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How Exercise Protects Your Brain Health


How Exercise Protects Your Brain Health

What Exercise Does for Brain Health

When you think of exercising, you likely think of how it helps build muscles and improve the health of your body. However, did you know that it also helps your brain health? Here are a few ways that it does exactly that.

Healthy Heart, Healthy Brain

There is significant research that shows that actions that are healthy for the heart are also good for the brain. For instance, exercise is good for your heart and cardiovascular system. It can reduce your risk of heart disease, strokes, and other issues. However, healthy blood pressure and cholesterol levels are also good for your brain.

In fact, studies show that exercise can lower your risk of dementia and Alzheimer’s disease and improve cognitive function.

Improves Blood Flow

Part of the reason that exercise is so good for your brain health is that it improves blood flow in your body. Good blood flow to the brain is crucial for clearing tubular proteins from the brain, the same proteins that are present in the brains of Alzheimer’s patients.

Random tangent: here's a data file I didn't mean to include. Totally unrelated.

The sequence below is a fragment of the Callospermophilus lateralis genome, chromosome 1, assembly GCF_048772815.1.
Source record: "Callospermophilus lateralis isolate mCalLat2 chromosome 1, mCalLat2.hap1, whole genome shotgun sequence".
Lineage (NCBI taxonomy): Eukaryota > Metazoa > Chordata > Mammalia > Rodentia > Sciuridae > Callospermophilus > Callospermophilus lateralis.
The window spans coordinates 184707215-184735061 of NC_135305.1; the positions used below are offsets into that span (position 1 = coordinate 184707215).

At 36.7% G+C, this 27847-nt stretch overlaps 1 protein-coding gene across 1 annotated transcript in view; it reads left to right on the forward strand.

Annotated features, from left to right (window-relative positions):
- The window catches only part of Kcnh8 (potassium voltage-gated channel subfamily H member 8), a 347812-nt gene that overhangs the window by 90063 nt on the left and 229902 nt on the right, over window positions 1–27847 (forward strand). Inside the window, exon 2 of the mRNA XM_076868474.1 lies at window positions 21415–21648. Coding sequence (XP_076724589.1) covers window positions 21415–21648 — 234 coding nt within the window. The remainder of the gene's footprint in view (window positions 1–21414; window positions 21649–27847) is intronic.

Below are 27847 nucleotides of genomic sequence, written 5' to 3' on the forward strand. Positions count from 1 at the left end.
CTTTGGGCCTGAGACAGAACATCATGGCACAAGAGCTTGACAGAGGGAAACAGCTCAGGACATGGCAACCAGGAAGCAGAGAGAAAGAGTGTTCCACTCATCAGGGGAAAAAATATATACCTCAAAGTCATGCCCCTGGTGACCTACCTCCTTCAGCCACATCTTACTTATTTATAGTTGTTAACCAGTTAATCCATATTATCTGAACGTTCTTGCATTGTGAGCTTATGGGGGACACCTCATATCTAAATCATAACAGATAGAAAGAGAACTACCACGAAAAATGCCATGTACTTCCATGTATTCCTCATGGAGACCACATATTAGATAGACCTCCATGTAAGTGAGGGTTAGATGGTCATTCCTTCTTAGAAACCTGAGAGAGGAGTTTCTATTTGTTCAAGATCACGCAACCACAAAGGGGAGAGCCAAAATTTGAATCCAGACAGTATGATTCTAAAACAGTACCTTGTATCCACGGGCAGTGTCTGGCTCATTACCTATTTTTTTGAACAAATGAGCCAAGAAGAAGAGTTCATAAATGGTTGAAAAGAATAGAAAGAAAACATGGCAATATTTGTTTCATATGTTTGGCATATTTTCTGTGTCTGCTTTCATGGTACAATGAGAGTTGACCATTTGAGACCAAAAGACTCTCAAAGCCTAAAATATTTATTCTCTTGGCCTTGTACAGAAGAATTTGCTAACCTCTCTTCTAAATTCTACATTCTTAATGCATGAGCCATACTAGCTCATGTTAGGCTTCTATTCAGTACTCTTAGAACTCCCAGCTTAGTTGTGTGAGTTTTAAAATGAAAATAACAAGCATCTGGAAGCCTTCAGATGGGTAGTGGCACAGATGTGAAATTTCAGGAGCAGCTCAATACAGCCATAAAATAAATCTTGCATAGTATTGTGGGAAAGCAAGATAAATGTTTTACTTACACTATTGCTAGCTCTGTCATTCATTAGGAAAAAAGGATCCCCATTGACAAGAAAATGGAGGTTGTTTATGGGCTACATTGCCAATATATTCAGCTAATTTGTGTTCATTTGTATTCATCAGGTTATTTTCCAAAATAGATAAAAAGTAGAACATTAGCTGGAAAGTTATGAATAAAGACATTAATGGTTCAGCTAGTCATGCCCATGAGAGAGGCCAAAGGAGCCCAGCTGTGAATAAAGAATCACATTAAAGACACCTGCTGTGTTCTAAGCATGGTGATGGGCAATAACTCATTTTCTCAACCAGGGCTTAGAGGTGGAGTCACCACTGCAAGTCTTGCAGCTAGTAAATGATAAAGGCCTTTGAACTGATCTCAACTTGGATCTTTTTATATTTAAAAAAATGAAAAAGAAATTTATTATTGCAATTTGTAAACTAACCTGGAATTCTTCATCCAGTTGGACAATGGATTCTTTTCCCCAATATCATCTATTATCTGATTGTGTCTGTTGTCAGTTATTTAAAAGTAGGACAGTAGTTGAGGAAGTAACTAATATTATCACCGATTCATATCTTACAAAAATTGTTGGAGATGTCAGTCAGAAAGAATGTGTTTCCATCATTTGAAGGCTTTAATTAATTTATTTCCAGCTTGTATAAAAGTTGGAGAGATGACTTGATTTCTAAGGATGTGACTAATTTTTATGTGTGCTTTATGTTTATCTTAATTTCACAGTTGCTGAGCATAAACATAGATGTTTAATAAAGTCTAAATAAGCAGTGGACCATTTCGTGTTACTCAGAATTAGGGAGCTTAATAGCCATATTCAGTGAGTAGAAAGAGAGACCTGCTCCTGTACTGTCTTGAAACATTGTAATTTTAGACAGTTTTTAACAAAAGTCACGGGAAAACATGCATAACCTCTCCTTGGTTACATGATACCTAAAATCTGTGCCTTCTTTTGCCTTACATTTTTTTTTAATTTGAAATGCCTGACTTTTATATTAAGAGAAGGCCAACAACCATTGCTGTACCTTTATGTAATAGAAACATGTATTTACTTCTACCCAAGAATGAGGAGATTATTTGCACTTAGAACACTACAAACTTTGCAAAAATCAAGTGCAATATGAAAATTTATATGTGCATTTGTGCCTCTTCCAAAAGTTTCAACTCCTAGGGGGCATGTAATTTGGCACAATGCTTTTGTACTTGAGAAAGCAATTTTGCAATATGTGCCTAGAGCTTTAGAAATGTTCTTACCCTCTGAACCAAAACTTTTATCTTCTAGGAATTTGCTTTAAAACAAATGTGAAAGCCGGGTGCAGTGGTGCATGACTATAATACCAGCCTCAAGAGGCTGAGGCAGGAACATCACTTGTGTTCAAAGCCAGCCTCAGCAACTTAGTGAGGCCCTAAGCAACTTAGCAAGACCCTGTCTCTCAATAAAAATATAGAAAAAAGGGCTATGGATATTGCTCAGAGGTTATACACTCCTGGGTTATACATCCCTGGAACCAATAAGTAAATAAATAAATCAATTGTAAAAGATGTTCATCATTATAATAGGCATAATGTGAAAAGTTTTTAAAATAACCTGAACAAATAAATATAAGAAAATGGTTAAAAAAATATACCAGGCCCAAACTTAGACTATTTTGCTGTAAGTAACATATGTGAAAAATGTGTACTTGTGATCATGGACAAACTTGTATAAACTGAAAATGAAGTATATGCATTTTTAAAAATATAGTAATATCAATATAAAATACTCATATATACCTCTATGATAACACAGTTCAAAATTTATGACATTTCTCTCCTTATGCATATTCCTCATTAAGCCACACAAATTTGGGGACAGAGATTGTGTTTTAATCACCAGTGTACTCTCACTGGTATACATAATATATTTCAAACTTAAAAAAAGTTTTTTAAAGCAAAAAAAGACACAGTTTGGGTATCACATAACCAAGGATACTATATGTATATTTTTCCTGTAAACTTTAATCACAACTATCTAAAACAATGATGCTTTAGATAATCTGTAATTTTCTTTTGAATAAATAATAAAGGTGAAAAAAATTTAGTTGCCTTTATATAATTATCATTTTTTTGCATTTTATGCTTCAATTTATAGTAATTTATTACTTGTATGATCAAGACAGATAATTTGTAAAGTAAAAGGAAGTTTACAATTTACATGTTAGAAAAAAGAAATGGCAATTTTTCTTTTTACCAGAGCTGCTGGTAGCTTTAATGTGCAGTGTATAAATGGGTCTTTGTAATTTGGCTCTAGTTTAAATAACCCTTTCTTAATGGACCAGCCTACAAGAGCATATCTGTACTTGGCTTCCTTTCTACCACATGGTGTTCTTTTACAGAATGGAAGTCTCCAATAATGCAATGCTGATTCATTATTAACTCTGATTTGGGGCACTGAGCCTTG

Reduces Inflammation

Exercise can help reduce inflammation in the body. There is evidence that inflammation disrupts signals between brain cells and interferes with brain cells’ ability to use glucose for fuel. By reducing inflammation, you help your brain function more effectively.

Lowers Stress Hormones

Long-term stress can negatively affect your body in many ways. It can increase your blood pressure, weaken your immune system, and potentially contribute to anxiety and depression. Exercise boosts your body’s production of endorphins, which improve your mood, while also helping to lower stress hormones, like cortisol. As a result, your body and brain will be more relaxed and less stressed.

Improves Sleep

Sleep is important for so many reasons. If you’re not getting enough sleep, your body does not get the time it needs to repair cells and restore energy. This isn’t good for your brain health. While you sleep, your body clears out toxins from your central nervous system. This helps your brain work better while you’re awake.

Regular exercise improves your sleep in many ways. The first is that it reduces stress, which makes it easier to fall asleep at night. It also tires you out, so you’ll be more likely to want to sleep. Exercise can also boost your body’s production of serotonin, which affects your sleep/wake cycle.